So, how would the board influence innovation? I shared the following points:

Board could steer companies toward being more innovative especially at the strategic level. By challenging management to be clear of the market landscape, market positioning, differentiating from competitors and developing brands which actualise those strategic intents, management would have to develop and implement innovative business initiatives. This would over time, inculcate the mind and culture of innovation.

The other issue around innovation is the risks-tolerance towards failures. Would the board expects all initiatives to be successful or they could be sending signals that failures are part and parcel of business? By indicating the board's tolerance,  people would be encouraged to explore and test new ideas and would be less restraint to take some risks. However, this does not mean that governance processes are abandoned but managing risks out of innovation should be part of the framework.

I do not believe that there should be a specific board committee on innovation as such mindset should be applied across all aspects of business. What is more important is the tone and support provided by the board in enabling the companies under their care to test and explore new grounds, guided by boards which are aware of the changing business landscapes, understand where the opportunities are and what could possibly go wrong.

Coming back to Ross, he also explained about the scope of innovation. Innovation is not about applying new technology but it covers broad areas including business models, products and processes. Hence, companies have ample opportunities to be innovative but they need to be very strategic and focus so that positive results could be derived out of such investments.

Saturday, 4 November 2017

A New Accountant in the Family

I have been advocating professional accountancy as a career of choice for many years. Benefiting from the qualification myself, I thought it is appropriate for me to spread the virtues to other aspiring accountants.

While I never tell my children what should be their career paths, three of them decided to take up accountancy from our local universities. Two graduated from the Internal Islamic University and one from University ITM. Fortunately, all of them started their career in accounting firms, where the real actions are and where high-end accounting concepts and knowledge are applied on daily basis.

My eldest decided to pursue one of the professional accountancy qualifications from the UK. He did that while he was with one of the Big-4. However, his interest in Triathlon distracted his focus. He eventually started his own cake company with his wife and their business is growing steadily. What could I say?

It was my second daughter who managed to complete her Malaysian-Australian professional accountancy programme. I suppose the support she had from her firm, another Big-4, and the exposure she gained from her work helped her to succeed. So, last week, me and my wife attended the event where she was awarded her certificate of completion. She needs to work for another few months to clock the necessary hours before she could join the Malaysian Institute of Certified Public Accountants and possibly the Chartered Accountants in Australia and New Zealand. Finally, I am not the only qualified accountant in the house.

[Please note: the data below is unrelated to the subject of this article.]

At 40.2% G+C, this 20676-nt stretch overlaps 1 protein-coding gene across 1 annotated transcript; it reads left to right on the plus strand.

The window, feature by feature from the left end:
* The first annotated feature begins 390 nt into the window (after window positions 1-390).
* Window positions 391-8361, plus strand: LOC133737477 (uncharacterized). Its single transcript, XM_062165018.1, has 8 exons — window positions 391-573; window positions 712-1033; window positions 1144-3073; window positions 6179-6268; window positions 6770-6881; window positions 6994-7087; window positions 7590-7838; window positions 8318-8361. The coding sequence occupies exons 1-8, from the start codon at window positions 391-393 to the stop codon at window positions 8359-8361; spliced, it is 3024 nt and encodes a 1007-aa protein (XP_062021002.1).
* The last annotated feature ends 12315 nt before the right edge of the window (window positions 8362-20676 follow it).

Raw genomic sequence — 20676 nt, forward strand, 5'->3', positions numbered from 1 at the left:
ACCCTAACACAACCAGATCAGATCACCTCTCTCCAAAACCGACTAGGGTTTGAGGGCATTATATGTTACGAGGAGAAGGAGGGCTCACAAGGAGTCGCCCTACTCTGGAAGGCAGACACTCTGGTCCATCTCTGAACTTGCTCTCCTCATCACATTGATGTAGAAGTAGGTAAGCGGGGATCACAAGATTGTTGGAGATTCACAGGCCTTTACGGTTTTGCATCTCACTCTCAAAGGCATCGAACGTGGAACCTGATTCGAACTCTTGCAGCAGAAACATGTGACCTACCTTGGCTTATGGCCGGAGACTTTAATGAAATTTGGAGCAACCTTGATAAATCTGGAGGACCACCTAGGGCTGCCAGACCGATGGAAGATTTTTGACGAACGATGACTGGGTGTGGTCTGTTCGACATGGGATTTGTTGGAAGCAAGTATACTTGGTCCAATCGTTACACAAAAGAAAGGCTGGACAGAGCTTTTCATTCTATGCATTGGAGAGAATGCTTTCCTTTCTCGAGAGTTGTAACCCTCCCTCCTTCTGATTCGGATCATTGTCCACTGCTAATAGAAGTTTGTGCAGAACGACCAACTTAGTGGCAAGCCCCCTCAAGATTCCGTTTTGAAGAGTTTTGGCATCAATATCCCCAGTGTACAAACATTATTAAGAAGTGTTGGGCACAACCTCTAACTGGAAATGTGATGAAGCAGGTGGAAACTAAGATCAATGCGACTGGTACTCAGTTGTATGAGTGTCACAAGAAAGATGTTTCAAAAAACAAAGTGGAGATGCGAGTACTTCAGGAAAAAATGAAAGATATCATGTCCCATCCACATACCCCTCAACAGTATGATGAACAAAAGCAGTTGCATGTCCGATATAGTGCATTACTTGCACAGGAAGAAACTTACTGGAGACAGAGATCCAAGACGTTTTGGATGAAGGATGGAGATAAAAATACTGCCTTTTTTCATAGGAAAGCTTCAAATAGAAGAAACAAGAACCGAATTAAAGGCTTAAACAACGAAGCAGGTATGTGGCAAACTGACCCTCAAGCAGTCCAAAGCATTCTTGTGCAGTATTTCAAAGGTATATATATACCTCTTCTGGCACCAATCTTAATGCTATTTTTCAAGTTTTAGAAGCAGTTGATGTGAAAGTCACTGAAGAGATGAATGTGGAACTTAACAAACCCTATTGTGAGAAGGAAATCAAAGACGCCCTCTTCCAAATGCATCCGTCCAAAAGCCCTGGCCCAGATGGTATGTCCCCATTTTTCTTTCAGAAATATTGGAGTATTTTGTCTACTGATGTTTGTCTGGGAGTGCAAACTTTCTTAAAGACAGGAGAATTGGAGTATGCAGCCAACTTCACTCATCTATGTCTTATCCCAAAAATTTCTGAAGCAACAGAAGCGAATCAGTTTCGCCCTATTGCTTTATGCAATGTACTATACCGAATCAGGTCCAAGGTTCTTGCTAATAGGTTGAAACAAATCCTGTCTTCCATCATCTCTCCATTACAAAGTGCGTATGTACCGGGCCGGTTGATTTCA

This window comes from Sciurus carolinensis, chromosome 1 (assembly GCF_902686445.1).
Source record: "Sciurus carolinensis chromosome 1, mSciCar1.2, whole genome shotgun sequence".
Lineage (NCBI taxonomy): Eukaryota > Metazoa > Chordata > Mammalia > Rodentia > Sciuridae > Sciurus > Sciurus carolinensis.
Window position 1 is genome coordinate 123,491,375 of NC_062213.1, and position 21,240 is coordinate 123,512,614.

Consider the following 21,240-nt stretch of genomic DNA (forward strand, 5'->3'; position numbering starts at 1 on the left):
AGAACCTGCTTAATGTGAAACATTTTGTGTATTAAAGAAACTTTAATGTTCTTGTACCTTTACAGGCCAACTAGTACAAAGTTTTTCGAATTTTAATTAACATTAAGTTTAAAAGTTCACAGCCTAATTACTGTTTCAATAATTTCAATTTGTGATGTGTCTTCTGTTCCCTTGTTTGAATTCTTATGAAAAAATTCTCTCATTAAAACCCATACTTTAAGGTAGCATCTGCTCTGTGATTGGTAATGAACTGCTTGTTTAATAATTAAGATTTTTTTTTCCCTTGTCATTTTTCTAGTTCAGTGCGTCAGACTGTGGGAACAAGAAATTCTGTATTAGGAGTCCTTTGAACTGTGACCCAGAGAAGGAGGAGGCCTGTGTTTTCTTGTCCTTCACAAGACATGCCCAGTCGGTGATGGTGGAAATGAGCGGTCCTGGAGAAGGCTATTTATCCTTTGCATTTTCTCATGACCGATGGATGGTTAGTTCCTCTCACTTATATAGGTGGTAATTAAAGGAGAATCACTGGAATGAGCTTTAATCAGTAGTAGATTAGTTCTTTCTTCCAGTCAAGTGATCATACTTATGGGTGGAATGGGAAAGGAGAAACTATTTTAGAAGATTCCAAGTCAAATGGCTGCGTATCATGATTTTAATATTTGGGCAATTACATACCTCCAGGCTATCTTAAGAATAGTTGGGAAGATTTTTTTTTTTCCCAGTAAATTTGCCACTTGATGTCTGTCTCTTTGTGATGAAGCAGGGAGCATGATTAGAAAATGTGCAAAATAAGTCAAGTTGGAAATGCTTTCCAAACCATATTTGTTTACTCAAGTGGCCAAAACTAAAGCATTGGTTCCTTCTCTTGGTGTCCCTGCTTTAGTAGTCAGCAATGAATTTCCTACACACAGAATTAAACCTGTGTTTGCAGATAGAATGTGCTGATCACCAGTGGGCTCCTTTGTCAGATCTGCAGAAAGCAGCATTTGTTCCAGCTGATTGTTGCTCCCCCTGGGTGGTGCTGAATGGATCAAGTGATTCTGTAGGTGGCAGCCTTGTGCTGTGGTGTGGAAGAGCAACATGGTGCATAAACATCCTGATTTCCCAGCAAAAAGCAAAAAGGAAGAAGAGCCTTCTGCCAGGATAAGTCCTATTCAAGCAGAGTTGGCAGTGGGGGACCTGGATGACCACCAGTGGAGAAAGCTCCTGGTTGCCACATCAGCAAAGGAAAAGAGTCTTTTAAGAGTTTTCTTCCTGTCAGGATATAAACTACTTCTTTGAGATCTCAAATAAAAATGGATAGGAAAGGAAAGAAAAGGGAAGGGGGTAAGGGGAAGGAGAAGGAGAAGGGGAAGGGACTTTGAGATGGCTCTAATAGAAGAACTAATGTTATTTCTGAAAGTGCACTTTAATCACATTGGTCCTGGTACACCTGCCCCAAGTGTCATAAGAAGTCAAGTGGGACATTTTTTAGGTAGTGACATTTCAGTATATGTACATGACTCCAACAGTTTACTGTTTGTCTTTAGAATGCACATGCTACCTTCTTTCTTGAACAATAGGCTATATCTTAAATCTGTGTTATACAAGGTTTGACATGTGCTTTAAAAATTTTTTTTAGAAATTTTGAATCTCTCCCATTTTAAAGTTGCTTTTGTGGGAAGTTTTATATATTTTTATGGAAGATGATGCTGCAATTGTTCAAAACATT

My second son joined the accounting firm that I established, Khairuddin Hasyudeen & Razi (KHR). Although it is not that large, the firm has a policy of encouraging and sponsoring its staff to become professional accountants. So far, more than 30 young Malaysians had passed or are in the process of qualifying. While many other firms fear that by having professional accountancy qualifications the market value of their staff would be enhanced and they might move on for better opportunities, KHR believes that if such event happens, those well trained accountants would be its ambassadors and would shape a good perception of the KHR brand. Many had actually left, including going overseas but KHR remained as a growing business. Hence, my son is sponsored to pursue CPA Australia, the same qualification with his father.

I am amazed with some Malaysians who are seeing professional accountancy as a mean colonisation especially when smart Malaysians obtained well-recognised accountancy qualifications from the UK or Australia. If they care to study the history of our nationhood, many overseas-qualified accountants contributed to the progress of Malaysia. Tan Sri Hanafiah Hussin, Tan Sri Azman Hashim and Tan Sri Abdul Samad Alias are amongst the living examples who we can still meet and ask them questions.

In fact, the Malaysian Association of Certified Public Accountants (MACPA) was established in 1958, a year after we achieved our independence. Unfortunately the nay sayers somehow do not recognise MICPA (its present name) as a Malaysian body!

In 2000, the Malaysian Institute of Accountants (MIA) changed the title of accountants registered with it from Registered Accountant or Public Accountant to Chartered Accountants. This has mislead many accountants! While many of MIA members had set for the many professional accountancy exam available like MICPA or ACCA, there is a group who had never taken any professional accountancy examination in their life. Hence, the registration title should be reviewed.

Employers in Malaysia are smart. They are able to differentiate the "Chartered Accountants" of MIA with others. So, while some MIA members could be smiling with their title, many employers ask these "Chartered Accountants", which examination did you pass? How to answer?

Again, I am stressing that I have benefited from being a professional accountant and I am mindful of the potentials brought by these qualifications. While I recognise that not all accountancy graduates would like to pursue this path, those who have the opportunities should not forego them simply because they are tough. Let me ask you this question, apart from being a Chartered Accountants of MIA, what else is easy in life?